This guest post is by Jeffrey Kranz, who writes more Bible-study material at OverviewBible.com.
We’re going through the fruit of the Spirit (Gal 5:22–23), a list of qualities the Holy Spirit produces in our lives. You can find plenty of books on the fruit of the Spirit, but in these posts I’m focusing on two things:
- What each fruit of the Spirit quality means
- A Bible character that sets a good example of that quality
Fruit of the Spirit: kindness
I think we all know what kindness is. It’s that quality of doing right by one another—that warm-heartedness softness we show to those we care about.
I love Dr. Zodhiates’ description of kindness: “It is the grace which pervades the whole nature, mellowing all which would be been harsh and austere.”1
Fun fact: the Greek for “kindness” in Galatians 5:22 is related to the Greek word for choice aged wine. As a good wine gets sweeter with time, so the Holy Spirit makes us softer, warmer, and kinder.
Example of kindness: Boaz
We already met Ruth (she’s my example of love). Boaz is the man she ends up marrying.
Boaz is a rich man who is impressed by Ruth’s character. He is abundantly kind to Ruth, and goes to great ends to make sure she gets all the food she needs:
- He has his employees harvest grain for her.
- He invites her to eat with his workers (instead of finding lunch for herself).
- He provides her with water.
- He protects her from those who would mistreat her (since she’s from another country).
And just so you know, Boaz isn’t just laying on the charm for the lady. He’s kind to his employees, too. The first words we hear from Boaz are a blessing to his employees: “May the Lord be with you” (Ru 2:4).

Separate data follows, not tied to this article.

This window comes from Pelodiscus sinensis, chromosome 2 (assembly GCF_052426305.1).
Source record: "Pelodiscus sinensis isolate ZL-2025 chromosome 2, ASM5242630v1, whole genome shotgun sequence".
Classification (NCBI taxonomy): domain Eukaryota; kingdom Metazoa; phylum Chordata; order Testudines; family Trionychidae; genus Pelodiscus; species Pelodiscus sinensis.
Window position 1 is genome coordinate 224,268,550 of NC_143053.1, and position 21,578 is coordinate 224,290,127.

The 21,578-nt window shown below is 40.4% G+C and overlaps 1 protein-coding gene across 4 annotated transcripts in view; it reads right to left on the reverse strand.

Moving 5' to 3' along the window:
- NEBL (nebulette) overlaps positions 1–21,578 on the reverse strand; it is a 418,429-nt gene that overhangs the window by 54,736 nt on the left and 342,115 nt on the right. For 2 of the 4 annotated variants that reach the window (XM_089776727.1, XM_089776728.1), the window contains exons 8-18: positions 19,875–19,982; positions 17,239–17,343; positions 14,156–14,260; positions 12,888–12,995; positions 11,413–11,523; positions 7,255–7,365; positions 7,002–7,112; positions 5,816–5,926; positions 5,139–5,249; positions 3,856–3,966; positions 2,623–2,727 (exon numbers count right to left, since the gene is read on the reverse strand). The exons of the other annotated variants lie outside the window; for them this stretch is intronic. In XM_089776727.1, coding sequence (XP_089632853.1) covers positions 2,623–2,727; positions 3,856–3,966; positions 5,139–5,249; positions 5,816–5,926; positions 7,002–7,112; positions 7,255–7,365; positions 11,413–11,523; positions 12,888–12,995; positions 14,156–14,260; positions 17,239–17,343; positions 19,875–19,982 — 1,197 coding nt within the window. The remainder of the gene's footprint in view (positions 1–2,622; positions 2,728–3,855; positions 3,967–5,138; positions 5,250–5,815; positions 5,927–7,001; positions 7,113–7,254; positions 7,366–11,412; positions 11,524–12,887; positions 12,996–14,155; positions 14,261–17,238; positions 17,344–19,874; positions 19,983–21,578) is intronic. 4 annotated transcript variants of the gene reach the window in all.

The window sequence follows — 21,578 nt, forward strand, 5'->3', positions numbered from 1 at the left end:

Boaz is generous and kind: a great example to us.
Fruit of the Spirit: goodness
Goodness is righteousness in action. Goodness boldly does what’s right, and encourages others to do good as well.
Example of goodness: Hezekiah
The king Hezekiah is an example of goodness. When he takes the throne in Judah, the temple of God is in disrepair, and idols are set up across the land.
So Hezekiah makes things right:
- He reinstates the priests of God (2 Ch 29:5).
- He brings people from all Israel to celebrate Passover (2 Ch 30:5).
- He removes the idols (2Ch 31:1).
The Bible says that Hezekiah “did what was good, right and true before the LORD his God,” and everything he did, “he did with all his heart and prospered” (2 Ch 31:20–21).
This is goodness: understanding what is right and making it happen.
A few thoughts on kindness and goodness
Looking at these biblical heroes challenges me:
- Am I becoming softer, warmer, and kinder? I really should be.
- When I know what is right, do I follow through and do it? It’s one thing to know what’s good and talk about what’s good, but it’s another to put it into effect.
Who are your examples?
Which Bible character (or Christian figure, for that matter) comes to mind for you when you think of goodness or kindness? I’d love to hear about it.
The next post finishes off the series with faithfulness, gentleness, and self-control.
1 Spiros Zodhiates, The Complete Word Study Dictionary: New Testament (Chattanooga, TN: AMG Publishers, 2000).